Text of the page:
|Thanks to Roberts, O.C. has its very own radio show.
Look out Howard Stern and other top radio personalities, Paul Roberts has arrived.
Roberts, 54, of Rancho Santa Margarita, recently launched his own radio station, OC Talk Radio (www.OCTalkradio.net), which he says serves as OC's first (and only) "community station" to stimulate conversations between businesses, community groups and all the extra-ordinary people in Orange County.
“I’ve always been fascinated with communications and broadcasting,” he says. “I remember reading the morning announcements in high school each day. I went on to run the student radio station at the University of Michigan and I worked as a professional DJ immediately after at WMYK in Virginia Beach, Va.”
Roberts says just as people are now able to set up professional recording studios in their homes and sell their music directly to the public (bypassing the record companies and their expensive distribution chain altogether), so too, can someone create a professional broadcast studio in their own house streaming live over the Internet.
“We're like a ‘garage band’ (or ‘garage bandwidth’ if you like!), but with the digital equipment available today, we're actually able to create a professional sound that equals or exceeds anything I ever experienced in my professional broadcast career 20 years ago,” he says.
Roberts says he decided to start his own radio station after reassessing his current status.
“I looked at my life and realized that I needed to reinvent myself (like so many others) after the recent financial meltdown,” he says.
More than just a radio station, Roberts is hoping for something else.
“It's plain to see that all forms of media are quickly moving to the Internet. That's hurt traditional media outlets (like newspapers and traditional radio or TV stations). But it's opened up a whole new frontier for niche media outlets such as O.C. Talk Radio. We don't have to reach a ‘mass audience’ with a ‘one-size-fits-all model.’ Instead, we can ‘stimulate conversations’ directly between businesses, community groups and their local audience. And all with much lower costs and greater returns.”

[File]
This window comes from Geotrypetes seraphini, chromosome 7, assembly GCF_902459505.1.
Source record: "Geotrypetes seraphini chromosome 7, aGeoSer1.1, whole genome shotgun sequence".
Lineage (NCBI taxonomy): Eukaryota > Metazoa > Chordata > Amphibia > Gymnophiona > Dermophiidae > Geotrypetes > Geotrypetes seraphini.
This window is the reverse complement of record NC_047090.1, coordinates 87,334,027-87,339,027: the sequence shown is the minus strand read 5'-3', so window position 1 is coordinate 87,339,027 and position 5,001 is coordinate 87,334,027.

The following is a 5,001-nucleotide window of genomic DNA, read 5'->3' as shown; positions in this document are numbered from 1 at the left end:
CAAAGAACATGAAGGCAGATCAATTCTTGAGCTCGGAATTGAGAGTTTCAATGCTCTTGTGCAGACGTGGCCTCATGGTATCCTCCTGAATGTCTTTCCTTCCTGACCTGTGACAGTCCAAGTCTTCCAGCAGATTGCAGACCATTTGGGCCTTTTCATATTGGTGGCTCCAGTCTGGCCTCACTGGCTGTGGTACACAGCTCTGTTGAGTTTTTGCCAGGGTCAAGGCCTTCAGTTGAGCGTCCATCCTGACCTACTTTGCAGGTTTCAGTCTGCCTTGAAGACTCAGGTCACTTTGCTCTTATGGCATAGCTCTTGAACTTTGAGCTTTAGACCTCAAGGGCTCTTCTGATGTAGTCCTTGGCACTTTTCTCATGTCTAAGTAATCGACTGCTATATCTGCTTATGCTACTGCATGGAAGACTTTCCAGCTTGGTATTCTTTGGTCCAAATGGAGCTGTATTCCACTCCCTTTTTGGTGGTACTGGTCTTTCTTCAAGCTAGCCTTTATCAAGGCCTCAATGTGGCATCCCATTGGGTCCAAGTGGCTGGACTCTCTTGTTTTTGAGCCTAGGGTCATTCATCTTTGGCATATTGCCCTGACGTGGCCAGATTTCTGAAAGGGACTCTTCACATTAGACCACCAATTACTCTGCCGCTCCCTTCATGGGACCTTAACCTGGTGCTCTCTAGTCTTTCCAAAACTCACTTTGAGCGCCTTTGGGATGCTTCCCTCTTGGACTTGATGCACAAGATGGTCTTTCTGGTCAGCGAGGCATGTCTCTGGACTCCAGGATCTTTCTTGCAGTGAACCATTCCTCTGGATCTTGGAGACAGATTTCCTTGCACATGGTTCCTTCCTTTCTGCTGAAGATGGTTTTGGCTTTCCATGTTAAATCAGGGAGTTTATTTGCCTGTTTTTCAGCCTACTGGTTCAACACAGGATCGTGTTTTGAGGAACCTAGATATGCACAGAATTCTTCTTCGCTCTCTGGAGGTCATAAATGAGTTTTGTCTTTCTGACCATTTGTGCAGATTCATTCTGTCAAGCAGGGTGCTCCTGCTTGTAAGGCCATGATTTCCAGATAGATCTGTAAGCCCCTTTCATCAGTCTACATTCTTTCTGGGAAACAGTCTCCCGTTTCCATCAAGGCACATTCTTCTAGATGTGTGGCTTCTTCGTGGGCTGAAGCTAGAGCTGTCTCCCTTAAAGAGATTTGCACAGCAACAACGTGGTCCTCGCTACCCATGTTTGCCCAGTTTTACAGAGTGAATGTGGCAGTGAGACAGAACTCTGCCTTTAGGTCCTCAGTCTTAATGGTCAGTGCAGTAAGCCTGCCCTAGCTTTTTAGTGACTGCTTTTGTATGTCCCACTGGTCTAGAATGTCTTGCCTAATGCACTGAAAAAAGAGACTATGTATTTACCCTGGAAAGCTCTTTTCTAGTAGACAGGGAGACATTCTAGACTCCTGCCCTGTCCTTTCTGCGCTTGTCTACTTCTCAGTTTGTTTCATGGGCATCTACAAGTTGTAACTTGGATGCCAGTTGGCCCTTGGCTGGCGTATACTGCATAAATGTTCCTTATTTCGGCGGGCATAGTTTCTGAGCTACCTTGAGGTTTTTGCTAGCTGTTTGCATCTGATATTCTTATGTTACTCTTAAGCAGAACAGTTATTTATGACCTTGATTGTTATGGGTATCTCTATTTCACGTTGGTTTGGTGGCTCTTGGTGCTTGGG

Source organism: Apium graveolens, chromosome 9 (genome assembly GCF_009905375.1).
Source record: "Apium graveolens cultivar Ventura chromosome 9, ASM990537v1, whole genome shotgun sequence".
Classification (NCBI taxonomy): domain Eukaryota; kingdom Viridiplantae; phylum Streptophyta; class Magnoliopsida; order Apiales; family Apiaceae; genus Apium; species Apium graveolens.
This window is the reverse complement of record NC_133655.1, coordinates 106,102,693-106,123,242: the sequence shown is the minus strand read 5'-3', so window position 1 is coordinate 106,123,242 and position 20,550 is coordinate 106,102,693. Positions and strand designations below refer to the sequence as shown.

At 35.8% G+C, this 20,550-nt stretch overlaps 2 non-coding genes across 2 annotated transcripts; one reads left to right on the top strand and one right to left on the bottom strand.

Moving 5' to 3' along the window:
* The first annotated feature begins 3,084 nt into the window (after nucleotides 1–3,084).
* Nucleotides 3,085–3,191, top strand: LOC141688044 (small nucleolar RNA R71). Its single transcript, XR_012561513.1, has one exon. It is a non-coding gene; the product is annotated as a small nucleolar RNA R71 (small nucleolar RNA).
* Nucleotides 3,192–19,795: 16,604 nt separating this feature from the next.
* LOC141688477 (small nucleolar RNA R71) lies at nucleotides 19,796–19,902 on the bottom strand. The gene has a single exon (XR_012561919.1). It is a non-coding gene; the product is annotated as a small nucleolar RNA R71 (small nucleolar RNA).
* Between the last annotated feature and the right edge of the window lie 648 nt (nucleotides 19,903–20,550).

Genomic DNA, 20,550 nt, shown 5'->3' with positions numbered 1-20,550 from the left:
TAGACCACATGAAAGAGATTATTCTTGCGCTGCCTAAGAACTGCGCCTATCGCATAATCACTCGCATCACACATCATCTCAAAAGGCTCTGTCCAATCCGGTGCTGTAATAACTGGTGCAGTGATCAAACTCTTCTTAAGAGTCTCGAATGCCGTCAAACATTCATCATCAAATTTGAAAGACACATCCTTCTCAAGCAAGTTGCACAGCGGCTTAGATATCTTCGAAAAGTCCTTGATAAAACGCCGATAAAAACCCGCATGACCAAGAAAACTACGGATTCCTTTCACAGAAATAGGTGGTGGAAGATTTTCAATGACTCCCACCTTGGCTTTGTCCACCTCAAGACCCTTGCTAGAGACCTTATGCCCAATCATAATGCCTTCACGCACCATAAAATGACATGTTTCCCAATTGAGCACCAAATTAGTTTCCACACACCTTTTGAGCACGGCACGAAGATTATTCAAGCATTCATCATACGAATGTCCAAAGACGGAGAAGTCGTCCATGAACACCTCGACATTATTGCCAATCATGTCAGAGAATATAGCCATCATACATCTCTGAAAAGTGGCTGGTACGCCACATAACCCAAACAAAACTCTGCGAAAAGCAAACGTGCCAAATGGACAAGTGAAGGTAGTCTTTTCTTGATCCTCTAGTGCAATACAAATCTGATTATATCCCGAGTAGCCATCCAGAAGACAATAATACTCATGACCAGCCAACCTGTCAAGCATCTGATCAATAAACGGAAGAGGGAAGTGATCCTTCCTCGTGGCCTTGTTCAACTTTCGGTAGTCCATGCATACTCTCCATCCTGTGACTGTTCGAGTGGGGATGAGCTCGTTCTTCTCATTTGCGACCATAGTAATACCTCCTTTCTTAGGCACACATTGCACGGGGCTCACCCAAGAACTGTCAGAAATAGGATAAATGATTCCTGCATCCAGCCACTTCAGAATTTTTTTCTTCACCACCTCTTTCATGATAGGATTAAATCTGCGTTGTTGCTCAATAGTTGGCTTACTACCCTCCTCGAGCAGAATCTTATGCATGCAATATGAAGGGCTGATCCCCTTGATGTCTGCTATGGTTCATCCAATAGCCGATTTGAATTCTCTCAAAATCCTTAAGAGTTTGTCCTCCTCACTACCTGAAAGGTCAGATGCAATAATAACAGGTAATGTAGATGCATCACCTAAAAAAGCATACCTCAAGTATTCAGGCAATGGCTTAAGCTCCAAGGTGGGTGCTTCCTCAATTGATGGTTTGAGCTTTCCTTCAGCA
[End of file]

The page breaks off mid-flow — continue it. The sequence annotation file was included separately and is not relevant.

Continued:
And why does he think RSM needs a local radio station?
“As traditional media outlets continue to downsize or disappear, it's clear that what suffers first and foremost is ‘local coverage.’ Take RSM for example, with fewer reporters and pages to publish their news, papers like the Orange County Register and LA Times are increasingly focusing on major stories only (getting their articles from national wire services instead of local field reporters). It's even worse with traditional TV stations that have fewer field reporters covering an ever wider marketplace. The just can't cover Orange County any more with their decreasing number of local bureaus and distant TV trucks,” he says.
But, he says through the power of the Internet, the slack can be picked up and actually allow local businesses, community groups and their audience to talk directly with one another.
“It's never been done like this before,” he says. “It's a new ‘social medium’ that takes social media to an amazing new level. At mid-life, it's given me a whole new career and excitement again. In a weird way, it's brought me back to where I started but in a whole new way.”
Married to Jan, an operations specialist for a national bank, the couple has a daughter Vanessa, who plays basketball for Tesoro High School.
Roberts himself graduated Magna Cum Laude from the University of Michigan and attended law school for one year at William & Mary in Williamsburg, Va.